The theory that fighting can actually be a good thing in any relationship is one that is foreign and much debated by many couples. Of course fighting in excess differs from the occasional argument and therein lays the difference between a relationship that is healthy and one that is on the wrong track. Truth be told, there are a myriad of reasons why fighting is good for your relationship as long as the couple is not making it a habit and the fighting is fair.
It Means You Care
The occasional fight, even the knock down, dragged out ones are a sign that there is still passion and fire within a relationship. When thought about logically, arguing with someone shows that you still care about them, and what is going on, on some level. Once we lose interest in something or someone, we rarely have the energy or desire to fight for it and that is where many relationships begin to crumble.
Once a relationship has entered the ‘no talking, no fighting’ zone it is a good signifier that at least one of the parties has given up altogether on communicating or that they are simply resigning to being miserable in the relationship, and this is detrimental to any couple.
It Gets Things Out In the Open
Fights and arguments can happen for all sorts of reasons, but many times couples fight because they have kept things bottled up and then when it reaches the point to where they can’t rationalize the issue, a fight ensues. Not dealing with these issues is a quick way to drive any relationship into the ground. Nothing gets solved when things are not discussed and communicated, and arguing can be a proactive way to get these pesky issues out in the open and dealt with once and for all.
Without the Bad, We Wouldn’t Recognize the Good
That pit that one gets in their stomach after a fight, particularly when one or both parties have stormed off is our internal meter letting us know that we need the other person. In order for anyone to understand and appreciate the good things in life, we must have something to compare it to; enter in the bad times. Once we have seen the worst of our partners, we can also begin to better appreciate all the good in them. These bad times also help us appreciate all the good times that we share with that same person.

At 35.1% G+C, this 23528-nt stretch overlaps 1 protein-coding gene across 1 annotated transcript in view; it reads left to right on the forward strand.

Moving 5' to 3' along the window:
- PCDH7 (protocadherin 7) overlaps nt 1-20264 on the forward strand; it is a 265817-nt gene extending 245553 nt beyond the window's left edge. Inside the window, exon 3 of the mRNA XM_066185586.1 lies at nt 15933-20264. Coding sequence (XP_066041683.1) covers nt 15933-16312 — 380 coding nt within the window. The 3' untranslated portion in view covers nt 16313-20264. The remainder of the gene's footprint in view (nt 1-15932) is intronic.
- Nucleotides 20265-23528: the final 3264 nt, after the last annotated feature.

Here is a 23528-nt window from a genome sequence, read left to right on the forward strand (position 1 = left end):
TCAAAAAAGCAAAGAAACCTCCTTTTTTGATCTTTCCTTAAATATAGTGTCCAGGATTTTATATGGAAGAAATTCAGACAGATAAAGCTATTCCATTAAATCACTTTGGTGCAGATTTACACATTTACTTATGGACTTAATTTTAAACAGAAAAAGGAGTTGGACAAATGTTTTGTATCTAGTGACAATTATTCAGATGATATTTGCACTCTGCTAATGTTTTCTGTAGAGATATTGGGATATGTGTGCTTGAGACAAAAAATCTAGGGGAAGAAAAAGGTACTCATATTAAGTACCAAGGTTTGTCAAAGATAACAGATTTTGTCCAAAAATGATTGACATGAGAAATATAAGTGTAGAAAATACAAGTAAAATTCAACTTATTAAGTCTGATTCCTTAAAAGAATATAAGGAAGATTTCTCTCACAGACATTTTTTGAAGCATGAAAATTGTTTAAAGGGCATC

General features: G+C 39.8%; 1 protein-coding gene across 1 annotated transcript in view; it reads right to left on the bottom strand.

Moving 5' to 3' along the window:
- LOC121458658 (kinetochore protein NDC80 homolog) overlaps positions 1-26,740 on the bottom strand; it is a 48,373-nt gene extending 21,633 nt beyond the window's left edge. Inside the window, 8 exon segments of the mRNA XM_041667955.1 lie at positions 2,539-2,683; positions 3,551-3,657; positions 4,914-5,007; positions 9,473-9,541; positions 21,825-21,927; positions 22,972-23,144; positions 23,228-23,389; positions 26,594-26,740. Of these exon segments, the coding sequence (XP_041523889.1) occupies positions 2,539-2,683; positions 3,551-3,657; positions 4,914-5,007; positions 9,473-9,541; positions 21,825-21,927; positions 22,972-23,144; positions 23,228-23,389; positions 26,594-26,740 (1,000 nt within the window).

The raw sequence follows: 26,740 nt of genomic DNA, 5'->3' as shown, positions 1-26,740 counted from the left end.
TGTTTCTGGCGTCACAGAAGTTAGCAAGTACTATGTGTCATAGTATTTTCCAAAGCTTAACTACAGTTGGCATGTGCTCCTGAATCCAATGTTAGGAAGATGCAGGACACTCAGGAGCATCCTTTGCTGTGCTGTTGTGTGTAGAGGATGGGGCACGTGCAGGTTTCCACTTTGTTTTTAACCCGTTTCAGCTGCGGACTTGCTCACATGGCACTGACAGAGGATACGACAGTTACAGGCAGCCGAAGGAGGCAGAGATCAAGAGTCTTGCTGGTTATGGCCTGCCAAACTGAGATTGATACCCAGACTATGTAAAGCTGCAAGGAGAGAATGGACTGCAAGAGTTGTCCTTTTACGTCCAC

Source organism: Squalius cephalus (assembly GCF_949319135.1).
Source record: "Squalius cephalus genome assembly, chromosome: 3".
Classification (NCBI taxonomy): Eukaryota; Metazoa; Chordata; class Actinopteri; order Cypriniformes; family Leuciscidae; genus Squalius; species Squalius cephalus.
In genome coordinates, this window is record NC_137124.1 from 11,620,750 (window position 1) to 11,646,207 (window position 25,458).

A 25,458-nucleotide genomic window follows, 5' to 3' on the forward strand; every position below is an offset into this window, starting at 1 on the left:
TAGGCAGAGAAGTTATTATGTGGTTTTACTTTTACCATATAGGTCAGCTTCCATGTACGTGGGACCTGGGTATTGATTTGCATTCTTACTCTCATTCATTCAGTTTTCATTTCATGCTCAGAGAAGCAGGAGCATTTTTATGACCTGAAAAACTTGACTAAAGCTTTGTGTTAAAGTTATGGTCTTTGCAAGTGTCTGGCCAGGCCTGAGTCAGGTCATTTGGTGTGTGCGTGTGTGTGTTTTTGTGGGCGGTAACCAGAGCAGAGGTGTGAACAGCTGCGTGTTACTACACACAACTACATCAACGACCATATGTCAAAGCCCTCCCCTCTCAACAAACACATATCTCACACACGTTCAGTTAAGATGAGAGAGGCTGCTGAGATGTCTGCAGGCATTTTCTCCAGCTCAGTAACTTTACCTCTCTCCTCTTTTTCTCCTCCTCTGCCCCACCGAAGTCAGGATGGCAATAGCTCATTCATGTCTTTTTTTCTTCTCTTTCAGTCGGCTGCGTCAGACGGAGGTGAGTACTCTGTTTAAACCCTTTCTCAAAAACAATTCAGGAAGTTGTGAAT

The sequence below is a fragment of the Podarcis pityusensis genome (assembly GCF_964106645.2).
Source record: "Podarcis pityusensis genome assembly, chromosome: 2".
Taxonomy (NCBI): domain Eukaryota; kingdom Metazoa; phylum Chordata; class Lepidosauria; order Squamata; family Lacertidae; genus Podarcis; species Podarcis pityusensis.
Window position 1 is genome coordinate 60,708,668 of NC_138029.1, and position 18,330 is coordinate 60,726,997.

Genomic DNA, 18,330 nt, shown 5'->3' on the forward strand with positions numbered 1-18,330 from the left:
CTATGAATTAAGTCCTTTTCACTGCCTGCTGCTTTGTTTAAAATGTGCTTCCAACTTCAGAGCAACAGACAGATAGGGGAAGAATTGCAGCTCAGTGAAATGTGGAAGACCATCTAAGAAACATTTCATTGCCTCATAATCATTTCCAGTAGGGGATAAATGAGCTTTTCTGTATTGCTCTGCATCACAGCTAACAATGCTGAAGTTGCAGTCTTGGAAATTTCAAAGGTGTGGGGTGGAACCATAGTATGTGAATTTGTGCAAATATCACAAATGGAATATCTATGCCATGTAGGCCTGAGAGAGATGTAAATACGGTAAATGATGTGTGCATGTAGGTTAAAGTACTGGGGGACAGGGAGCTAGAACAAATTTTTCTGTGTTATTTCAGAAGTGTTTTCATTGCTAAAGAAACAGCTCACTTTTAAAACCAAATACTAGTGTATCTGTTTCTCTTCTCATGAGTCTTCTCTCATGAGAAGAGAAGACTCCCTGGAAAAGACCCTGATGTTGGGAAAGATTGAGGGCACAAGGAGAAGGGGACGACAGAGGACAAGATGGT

It’s a Release
Life can get complicated and hectic and sometimes we just need to throw a temper tantrum to release the stress and steam that builds within us. One of the reasons we are more apt to take things out on our partners is that we know that they are, for the most part, safe havens where we can unleash and unload our explosive emotions without the normal fear of abandonment that may happen with other people whom we aren’t in a committed relationship with.
Our partners can help us rationalize and compartmentalize these stressors and in the end, we love them even more because they offer support, guidance and advice.
There Are Lessons to Be Learned
In essence, arguments and fights provide an arena for us to know our partners better and come to terms with what they and we are willing to accept and compromise on, and what we and they are not. If done properly, fighting can be a great way to clarify misconceptions and repair hurt feelings or misunderstandings. Arguments and conflicts are sometimes necessary to get through to the other party that you mean business and need a resolution to an ongoing or new problem.
Healthy versus Unhealthy Fighting
There is a fine line between healthy and productive fighting and unhealthy. First, couples should not be fighting more than they are happy. Excessive arguing generally means there are deeper issues going on and they need to be addressed sooner rather than later.
Fighting should never get so bad that it turns physical. Regardless of how irate one becomes, if either of the people within the relationship feels the need to resort to physical abuse, that relationship is not healthy and should be ended immediately.
Fighting should never include berating or insulting the one you love. Although it is difficult to remain respectful, the effort should always be there to communicate what your issues and feelings are without dragging the other person’s dignity and self-worth through the mud. If need be, excuse yourself and take a few moments to calm down and collect your thoughts, and then revisit the argument in a more rational state.
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